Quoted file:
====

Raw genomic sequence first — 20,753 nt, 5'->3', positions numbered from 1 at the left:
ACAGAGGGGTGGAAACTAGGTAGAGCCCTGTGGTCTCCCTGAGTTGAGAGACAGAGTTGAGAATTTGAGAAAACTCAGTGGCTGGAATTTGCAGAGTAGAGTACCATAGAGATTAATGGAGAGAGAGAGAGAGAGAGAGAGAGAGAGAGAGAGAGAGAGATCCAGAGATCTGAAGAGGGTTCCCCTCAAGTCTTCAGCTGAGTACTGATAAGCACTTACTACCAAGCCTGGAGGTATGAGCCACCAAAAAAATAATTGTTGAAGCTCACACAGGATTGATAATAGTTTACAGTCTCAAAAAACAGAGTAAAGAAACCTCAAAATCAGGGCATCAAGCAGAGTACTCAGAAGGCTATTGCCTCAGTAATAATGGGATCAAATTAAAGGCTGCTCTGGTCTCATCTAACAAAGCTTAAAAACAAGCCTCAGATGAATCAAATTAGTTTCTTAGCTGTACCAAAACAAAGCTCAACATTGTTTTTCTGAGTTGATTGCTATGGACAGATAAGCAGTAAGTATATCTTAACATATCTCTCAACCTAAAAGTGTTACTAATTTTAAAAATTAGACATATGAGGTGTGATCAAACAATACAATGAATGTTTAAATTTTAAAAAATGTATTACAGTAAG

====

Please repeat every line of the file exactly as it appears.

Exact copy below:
Raw genomic sequence first — 20,753 nt, 5'->3', positions numbered from 1 at the left:
ACAGAGGGGTGGAAACTAGGTAGAGCCCTGTGGTCTCCCTGAGTTGAGAGACAGAGTTGAGAATTTGAGAAAACTCAGTGGCTGGAATTTGCAGAGTAGAGTACCATAGAGATTAATGGAGAGAGAGAGAGAGAGAGAGAGAGAGAGAGAGAGAGAGAGATCCAGAGATCTGAAGAGGGTTCCCCTCAAGTCTTCAGCTGAGTACTGATAAGCACTTACTACCAAGCCTGGAGGTATGAGCCACCAAAAAAATAATTGTTGAAGCTCACACAGGATTGATAATAGTTTACAGTCTCAAAAAACAGAGTAAAGAAACCTCAAAATCAGGGCATCAAGCAGAGTACTCAGAAGGCTATTGCCTCAGTAATAATGGGATCAAATTAAAGGCTGCTCTGGTCTCATCTAACAAAGCTTAAAAACAAGCCTCAGATGAATCAAATTAGTTTCTTAGCTGTACCAAAACAAAGCTCAACATTGTTTTTCTGAGTTGATTGCTATGGACAGATAAGCAGTAAGTATATCTTAACATATCTCTCAACCTAAAAGTGTTACTAATTTTAAAAATTAGACATATGAGGTGTGATCAAACAATACAATGAATGTTTAAATTTTAAAAAATGTATTACAGTAAG